Life Learning and Homeschooling Might Not Be What you Think
Sometimes people think homeschoolers casually and nonchalantly decide not to send their kids to school. Sometimes people think we don’t understand the education system, academics, or how it all works. Sometimes people think we are a simple-folk-a-livin’ in a bubble.
That very well may be true for some. I’m thinking of religious homeschoolers especially.
As for me and mine (tee-hee), I chose not to send my kids to school because I understand the education system. I’m well versed. I spent time both as student and faculty learning it. Living it. I was formally trained in how to “educate” children.
Life Learning is Highly Intentional
Since the decision not to send my kids to school I’ve spent my life learning about and observing how children learn, thrive, and engage. It’s literally my life’s work. All-day. Every day. Day after day. Month after month. Year after year. It’s what I do on an intense and constant basis.
While our lives are relaxed, my decisions, actions, and interactions are not casual. While it might look like all we do is play (which is accurate) I observe and foster learning, connections, and meaningful understanding all day every day.
I feel like it’s worth putting out there so that people have a better understanding of many homeschooling families and how much we understand what’s happening- how thoughtful, educated, and intentional this decision is. It’s worth knowing because too often we are seen as outliers not just in numbers but in understanding.
We are outliers in both, I suppose, but not in the way many assume. Many of us have a deep understanding and value of not only learning but other things too. Things like critical thinking, emotional-intelligence, self-worth, self-compassion, self-love and living a peaceful and happy existence. I do not mean a new-agey etherial existence but one that allows us to operate from a calm and contented place- one where learning is able to happen all day every day. We understand the relationship between these things, learning and meaningfully contributing to society. We know the value this holds in making the world a better and more loving place.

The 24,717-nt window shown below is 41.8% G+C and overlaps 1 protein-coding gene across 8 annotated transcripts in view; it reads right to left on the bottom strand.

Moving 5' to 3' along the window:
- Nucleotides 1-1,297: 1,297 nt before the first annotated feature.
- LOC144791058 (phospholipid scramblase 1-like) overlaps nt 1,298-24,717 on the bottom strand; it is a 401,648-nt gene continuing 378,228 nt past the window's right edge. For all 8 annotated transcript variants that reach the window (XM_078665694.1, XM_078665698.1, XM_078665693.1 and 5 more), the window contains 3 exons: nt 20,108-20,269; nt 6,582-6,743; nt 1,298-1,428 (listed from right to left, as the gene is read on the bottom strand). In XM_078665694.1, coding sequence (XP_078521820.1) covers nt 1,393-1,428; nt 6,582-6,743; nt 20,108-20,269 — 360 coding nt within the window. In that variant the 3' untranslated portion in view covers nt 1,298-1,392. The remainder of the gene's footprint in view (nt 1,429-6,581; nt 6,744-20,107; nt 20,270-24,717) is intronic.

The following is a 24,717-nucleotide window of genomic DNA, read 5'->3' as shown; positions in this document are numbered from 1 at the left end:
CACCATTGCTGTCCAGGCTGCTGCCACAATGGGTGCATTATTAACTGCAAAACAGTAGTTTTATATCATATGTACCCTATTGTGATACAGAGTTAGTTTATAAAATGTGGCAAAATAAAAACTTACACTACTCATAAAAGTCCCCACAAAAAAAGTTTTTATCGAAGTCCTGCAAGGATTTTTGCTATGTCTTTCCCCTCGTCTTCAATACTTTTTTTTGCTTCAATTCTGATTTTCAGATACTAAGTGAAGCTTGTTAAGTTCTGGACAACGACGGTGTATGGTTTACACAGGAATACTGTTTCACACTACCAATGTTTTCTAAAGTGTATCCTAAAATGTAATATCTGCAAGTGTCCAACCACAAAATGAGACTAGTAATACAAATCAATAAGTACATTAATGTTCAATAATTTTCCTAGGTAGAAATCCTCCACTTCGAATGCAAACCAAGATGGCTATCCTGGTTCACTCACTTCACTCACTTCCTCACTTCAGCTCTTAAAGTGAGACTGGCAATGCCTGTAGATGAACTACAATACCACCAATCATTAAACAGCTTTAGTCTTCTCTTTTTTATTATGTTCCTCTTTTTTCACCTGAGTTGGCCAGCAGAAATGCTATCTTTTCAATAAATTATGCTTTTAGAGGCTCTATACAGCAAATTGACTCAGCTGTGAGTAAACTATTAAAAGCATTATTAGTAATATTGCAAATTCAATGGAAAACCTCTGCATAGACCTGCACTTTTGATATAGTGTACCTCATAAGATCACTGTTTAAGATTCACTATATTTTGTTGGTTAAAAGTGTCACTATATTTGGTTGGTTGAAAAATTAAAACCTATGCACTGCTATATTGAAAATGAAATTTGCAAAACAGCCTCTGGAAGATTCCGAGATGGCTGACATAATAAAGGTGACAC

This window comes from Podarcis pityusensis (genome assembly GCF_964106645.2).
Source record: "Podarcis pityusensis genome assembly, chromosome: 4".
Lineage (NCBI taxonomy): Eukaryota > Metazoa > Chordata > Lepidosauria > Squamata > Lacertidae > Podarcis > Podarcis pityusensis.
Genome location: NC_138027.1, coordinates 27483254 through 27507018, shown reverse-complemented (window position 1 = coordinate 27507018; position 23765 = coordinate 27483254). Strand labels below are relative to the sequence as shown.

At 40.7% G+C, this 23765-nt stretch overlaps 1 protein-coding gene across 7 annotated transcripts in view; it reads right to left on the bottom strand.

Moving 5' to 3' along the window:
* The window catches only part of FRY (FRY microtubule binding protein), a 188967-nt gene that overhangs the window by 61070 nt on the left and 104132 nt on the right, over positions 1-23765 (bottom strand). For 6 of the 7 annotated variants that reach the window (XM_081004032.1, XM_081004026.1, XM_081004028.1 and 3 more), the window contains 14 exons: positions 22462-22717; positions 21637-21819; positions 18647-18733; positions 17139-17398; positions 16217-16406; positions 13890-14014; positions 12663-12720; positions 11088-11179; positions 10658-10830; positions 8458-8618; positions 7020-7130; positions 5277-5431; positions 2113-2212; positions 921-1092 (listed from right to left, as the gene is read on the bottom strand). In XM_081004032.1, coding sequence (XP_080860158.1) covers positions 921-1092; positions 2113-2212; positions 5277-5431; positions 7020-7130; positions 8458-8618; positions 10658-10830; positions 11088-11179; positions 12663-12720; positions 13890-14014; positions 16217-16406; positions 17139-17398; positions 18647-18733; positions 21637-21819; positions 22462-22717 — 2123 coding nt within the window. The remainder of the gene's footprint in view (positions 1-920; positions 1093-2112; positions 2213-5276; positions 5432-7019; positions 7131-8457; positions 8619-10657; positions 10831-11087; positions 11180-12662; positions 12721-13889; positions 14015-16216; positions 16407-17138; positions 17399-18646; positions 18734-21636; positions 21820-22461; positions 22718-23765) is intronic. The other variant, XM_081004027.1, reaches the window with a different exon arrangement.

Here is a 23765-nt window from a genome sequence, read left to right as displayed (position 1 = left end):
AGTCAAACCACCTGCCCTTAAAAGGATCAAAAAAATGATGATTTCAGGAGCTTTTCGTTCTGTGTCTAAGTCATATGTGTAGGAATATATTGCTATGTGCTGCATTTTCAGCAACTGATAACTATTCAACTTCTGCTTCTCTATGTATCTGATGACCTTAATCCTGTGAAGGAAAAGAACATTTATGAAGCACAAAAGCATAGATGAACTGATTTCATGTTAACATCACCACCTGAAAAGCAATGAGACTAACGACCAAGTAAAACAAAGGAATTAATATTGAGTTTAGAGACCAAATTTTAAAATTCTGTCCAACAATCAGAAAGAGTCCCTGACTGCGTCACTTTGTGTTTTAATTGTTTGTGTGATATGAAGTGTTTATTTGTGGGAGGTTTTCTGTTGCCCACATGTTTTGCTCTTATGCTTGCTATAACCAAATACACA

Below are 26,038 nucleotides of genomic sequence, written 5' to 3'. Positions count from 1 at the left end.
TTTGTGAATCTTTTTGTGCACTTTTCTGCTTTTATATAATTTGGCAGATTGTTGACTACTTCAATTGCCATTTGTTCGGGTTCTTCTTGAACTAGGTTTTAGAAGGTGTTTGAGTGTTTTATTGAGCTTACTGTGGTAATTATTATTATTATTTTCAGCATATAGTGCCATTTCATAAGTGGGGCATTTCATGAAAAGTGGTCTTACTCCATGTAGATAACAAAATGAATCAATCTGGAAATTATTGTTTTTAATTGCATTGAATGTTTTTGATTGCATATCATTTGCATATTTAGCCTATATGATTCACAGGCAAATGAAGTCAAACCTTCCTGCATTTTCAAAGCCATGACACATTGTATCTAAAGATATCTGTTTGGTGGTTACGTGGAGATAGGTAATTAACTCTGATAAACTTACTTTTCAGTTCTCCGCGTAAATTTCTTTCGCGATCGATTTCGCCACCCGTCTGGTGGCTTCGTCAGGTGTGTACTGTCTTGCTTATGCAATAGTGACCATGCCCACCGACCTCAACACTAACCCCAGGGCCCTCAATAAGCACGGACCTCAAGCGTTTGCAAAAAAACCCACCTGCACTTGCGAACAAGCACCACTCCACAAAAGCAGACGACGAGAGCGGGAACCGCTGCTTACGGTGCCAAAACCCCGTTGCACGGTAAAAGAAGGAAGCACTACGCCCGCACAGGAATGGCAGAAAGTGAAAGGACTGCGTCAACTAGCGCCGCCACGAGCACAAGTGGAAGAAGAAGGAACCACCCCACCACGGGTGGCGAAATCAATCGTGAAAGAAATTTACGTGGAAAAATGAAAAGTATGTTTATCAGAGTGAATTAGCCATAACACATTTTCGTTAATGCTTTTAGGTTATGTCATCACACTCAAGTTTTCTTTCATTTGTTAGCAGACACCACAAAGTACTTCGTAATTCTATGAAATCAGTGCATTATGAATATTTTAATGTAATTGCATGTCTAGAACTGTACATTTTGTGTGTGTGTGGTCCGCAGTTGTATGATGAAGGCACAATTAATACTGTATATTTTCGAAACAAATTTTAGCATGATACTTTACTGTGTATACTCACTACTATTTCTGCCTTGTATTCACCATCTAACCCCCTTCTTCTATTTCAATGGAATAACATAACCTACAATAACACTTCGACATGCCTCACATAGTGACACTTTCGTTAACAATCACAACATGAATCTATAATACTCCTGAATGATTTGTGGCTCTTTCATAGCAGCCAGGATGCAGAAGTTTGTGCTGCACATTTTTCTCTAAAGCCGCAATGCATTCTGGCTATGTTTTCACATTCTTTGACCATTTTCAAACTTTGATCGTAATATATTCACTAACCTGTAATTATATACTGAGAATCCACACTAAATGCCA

Every day we see how much people learn just from living, some refer to this as life learning. We see the results of creating an environment where curiosity and creativity are supported. This often means removing blocks like access to resources, enforcing arbitrary sleep requirements, and switching focus from exploring the rabbit hole to food or chores.
Many of us choose to homeschool not nonchalantly or because we are stuck in some ideology. For many of us, religion and the subjects being taught in schools has no bearing at all on why our kids do not attend.
For a large number of us, we choose not to send our kids to school because we understand that the very act of living is learning- life learning. We see that when curiosity is supported on a whole-life basis, instead of hindered by arbitrary requirements, kids not only learn everything they are “supposed to” but a million things more. We watch as these things stick, are easily recalled and contextually and appropriately applied in an innovative way.
There are lots of different reasons people homeschool. Even within homeschooling circles, there are vast philosophical differences. More and more though parents are deciding to partner with their kids to learn through living. Because this is unfamiliar to the majority of us I think it’s worth noting how thoughtful, researched, involved, and committed living this way is.
Assumptions about homeschoolers are plentiful. Some, sadly, are accurate. For so many of us though we are contributing great things to this world by choosing to live this way with our children.
I hope these thoughts are helpful for others. Maybe you have a loved one who is homeschooling this way and you wonder how it works. Maybe you have a loved one who doesn’t value the way you are choosing to live. Maybe you live in a small conservative community of religious homeschoolers and find yourself subconsciously swayed toward school-at-home.
Whatever the reason, I hope these words offer some clarity and helpfulness in figuring out what works best for your family. I also hope they offer those who hold inaccurate assumptions about homeschoolers to reconsider. For many of us, this is our life-long, large, and meaningful way to contribute to positively changing the world.